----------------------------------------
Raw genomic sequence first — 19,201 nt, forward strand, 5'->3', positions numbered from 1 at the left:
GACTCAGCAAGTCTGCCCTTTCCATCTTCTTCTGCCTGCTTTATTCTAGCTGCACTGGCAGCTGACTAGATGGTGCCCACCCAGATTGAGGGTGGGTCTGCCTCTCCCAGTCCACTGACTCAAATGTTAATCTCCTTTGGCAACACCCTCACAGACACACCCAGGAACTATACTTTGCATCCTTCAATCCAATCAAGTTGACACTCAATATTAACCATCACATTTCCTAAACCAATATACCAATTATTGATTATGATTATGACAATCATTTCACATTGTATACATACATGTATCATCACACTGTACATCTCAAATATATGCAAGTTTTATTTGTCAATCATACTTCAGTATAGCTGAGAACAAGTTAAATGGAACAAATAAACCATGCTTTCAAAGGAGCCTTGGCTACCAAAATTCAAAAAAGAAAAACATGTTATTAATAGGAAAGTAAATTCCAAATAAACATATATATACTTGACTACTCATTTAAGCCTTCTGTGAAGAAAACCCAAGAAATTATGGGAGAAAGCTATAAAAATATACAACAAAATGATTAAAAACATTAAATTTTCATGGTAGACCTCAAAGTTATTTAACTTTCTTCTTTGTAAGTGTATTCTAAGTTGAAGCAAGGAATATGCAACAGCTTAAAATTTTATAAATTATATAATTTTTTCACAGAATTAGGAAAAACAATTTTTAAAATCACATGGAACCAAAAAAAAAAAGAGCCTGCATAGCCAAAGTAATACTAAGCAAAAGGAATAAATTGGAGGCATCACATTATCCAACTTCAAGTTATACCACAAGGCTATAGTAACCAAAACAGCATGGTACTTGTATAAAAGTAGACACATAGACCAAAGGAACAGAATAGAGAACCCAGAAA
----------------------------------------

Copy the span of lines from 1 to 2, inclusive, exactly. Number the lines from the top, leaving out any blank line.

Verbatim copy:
Raw genomic sequence first — 19,201 nt, forward strand, 5'->3', positions numbered from 1 at the left:
GACTCAGCAAGTCTGCCCTTTCCATCTTCTTCTGCCTGCTTTATTCTAGCTGCACTGGCAGCTGACTAGATGGTGCCCACCCAGATTGAGGGTGGGTCTGCCTCTCCCAGTCCACTGACTCAAATGTTAATCTCCTTTGGCAACACCCTCACAGACACACCCAGGAACTATACTTTGCATCCTTCAATCCAATCAAGTTGACACTCAATATTAACCATCACATTTCCTAAACCAATATACCAATTATTGATTATGATTATGACAATCATTTCACATTGTATACATACATGTATCATCACACTGTACATCTCAAATATATGCAAGTTTTATTTGTCAATCATACTTCAGTATAGCTGAGAACAAGTTAAATGGAACAAATAAACCATGCTTTCAAAGGAGCCTTGGCTACCAAAATTCAAAAAAGAAAAACATGTTATTAATAGGAAAGTAAATTCCAAATAAACATATATATACTTGACTACTCATTTAAGCCTTCTGTGAAGAAAACCCAAGAAATTATGGGAGAAAGCTATAAAAATATACAACAAAATGATTAAAAACATTAAATTTTCATGGTAGACCTCAAAGTTATTTAACTTTCTTCTTTGTAAGTGTATTCTAAGTTGAAGCAAGGAATATGCAACAGCTTAAAATTTTATAAATTATATAATTTTTTCACAGAATTAGGAAAAACAATTTTTAAAATCACATGGAACCAAAAAAAAAAAGAGCCTGCATAGCCAAAGTAATACTAAGCAAAAGGAATAAATTGGAGGCATCACATTATCCAACTTCAAGTTATACCACAAGGCTATAGTAACCAAAACAGCATGGTACTTGTATAAAAGTAGACACATAGACCAAAGGAACAGAATAGAGAACCCAGAAA